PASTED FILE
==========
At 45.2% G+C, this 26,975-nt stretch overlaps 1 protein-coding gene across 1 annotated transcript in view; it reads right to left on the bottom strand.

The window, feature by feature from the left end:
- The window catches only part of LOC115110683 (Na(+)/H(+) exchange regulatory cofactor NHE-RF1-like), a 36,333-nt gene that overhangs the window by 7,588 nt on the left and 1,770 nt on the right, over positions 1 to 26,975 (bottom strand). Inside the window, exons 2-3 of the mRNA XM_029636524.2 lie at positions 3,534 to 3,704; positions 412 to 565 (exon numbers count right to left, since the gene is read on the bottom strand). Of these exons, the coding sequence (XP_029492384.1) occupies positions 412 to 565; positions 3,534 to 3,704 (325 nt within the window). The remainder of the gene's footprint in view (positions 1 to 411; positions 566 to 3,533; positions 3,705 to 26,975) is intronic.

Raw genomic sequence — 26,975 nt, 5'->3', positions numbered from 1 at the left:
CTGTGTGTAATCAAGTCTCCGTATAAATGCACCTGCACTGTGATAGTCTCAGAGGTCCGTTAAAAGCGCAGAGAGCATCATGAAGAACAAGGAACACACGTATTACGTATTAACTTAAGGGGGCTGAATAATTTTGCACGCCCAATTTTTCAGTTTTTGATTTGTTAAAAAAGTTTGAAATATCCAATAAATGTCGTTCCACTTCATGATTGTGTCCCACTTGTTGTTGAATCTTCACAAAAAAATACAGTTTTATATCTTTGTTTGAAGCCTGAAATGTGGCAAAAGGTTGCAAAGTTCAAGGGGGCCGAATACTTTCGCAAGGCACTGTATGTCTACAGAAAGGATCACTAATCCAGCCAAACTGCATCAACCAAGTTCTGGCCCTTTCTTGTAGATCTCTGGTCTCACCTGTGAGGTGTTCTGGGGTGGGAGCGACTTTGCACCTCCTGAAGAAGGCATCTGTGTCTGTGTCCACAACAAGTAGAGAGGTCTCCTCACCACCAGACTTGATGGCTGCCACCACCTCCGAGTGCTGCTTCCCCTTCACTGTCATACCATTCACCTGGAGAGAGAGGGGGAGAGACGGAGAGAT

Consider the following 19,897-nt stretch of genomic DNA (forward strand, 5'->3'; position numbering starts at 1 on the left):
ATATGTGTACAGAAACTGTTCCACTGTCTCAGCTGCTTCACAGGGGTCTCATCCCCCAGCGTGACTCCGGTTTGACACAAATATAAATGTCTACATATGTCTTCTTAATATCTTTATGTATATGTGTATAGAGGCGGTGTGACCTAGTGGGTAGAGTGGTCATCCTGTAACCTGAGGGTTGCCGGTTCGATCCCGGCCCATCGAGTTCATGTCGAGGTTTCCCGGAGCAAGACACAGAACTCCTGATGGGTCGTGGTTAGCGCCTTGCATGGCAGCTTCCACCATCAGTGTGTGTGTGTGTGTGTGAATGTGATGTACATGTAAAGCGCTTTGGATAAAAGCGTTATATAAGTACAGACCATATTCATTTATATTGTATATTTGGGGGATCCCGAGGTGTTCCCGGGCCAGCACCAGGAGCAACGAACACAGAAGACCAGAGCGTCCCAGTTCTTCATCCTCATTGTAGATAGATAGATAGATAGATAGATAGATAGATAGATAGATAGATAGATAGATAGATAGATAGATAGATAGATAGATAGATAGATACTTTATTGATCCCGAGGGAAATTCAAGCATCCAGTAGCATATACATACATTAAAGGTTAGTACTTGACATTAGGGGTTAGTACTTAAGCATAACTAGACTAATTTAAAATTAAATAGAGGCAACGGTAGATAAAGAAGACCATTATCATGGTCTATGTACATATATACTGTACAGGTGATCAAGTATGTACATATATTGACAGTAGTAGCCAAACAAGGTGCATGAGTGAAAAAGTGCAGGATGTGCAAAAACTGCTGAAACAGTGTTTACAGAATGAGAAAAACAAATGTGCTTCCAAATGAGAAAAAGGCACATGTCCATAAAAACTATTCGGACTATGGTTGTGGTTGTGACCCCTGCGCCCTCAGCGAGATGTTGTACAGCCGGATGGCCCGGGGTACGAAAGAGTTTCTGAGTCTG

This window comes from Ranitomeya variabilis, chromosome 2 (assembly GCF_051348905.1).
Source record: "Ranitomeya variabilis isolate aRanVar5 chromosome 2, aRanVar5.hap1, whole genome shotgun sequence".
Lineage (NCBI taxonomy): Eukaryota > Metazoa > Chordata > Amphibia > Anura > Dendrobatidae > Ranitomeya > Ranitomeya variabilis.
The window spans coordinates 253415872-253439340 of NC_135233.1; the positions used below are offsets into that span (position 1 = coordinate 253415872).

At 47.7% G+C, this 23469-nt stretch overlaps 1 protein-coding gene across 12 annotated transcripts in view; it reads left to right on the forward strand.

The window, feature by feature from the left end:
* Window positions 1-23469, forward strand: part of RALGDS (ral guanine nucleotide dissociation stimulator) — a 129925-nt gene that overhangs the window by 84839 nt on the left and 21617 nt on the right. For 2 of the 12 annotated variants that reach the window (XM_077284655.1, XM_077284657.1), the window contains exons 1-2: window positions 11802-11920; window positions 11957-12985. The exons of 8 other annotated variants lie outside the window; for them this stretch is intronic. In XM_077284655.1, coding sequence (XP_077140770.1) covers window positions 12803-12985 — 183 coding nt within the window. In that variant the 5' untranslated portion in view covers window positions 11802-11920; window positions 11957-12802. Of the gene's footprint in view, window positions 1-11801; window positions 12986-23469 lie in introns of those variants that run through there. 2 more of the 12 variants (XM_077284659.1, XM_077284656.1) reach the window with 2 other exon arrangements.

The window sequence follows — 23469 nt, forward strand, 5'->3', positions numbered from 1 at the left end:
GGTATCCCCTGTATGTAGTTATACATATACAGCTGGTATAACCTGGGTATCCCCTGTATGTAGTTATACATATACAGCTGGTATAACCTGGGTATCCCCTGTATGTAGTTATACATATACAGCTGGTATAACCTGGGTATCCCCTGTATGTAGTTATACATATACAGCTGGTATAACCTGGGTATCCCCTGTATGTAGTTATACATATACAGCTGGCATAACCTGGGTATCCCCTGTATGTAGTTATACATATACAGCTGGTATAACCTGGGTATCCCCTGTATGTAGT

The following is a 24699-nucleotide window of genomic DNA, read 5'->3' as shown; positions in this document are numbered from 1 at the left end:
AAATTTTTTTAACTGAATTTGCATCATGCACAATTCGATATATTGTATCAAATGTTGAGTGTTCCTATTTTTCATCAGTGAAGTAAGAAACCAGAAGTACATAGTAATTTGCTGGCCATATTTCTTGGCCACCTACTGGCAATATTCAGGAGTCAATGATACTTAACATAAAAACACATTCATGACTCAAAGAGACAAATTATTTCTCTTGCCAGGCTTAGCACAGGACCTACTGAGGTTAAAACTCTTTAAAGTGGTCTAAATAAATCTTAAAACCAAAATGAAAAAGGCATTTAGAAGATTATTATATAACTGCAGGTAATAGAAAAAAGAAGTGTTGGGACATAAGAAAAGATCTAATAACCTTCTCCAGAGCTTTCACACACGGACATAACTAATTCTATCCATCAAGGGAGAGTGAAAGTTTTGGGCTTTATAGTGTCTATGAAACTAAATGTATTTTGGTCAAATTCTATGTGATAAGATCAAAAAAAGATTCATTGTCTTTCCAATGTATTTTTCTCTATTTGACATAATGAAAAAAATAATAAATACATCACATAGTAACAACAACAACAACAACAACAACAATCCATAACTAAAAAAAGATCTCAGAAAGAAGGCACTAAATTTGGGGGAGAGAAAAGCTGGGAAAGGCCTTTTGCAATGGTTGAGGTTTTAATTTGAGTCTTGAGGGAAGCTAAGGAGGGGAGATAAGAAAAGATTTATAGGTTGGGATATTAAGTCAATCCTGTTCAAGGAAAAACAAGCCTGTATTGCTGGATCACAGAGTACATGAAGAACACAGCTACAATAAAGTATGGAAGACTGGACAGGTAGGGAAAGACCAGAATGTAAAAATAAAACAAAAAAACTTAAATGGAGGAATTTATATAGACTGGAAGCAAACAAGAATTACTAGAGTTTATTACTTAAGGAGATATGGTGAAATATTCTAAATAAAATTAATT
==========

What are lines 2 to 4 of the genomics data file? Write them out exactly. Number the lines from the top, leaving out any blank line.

The window, feature by feature from the left end:
- The window catches only part of LOC115110683 (Na(+)/H(+) exchange regulatory cofactor NHE-RF1-like), a 36,333-nt gene that overhangs the window by 7,588 nt on the left and 1,770 nt on the right, over positions 1 to 26,975 (bottom strand). Inside the window, exons 2-3 of the mRNA XM_029636524.2 lie at positions 3,534 to 3,704; positions 412 to 565 (exon numbers count right to left, since the gene is read on the bottom strand). Of these exons, the coding sequence (XP_029492384.1) occupies positions 412 to 565; positions 3,534 to 3,704 (325 nt within the window). The remainder of the gene's footprint in view (positions 1 to 411; positions 566 to 3,533; positions 3,705 to 26,975) is intronic.

Raw genomic sequence — 26,975 nt, 5'->3', positions numbered from 1 at the left: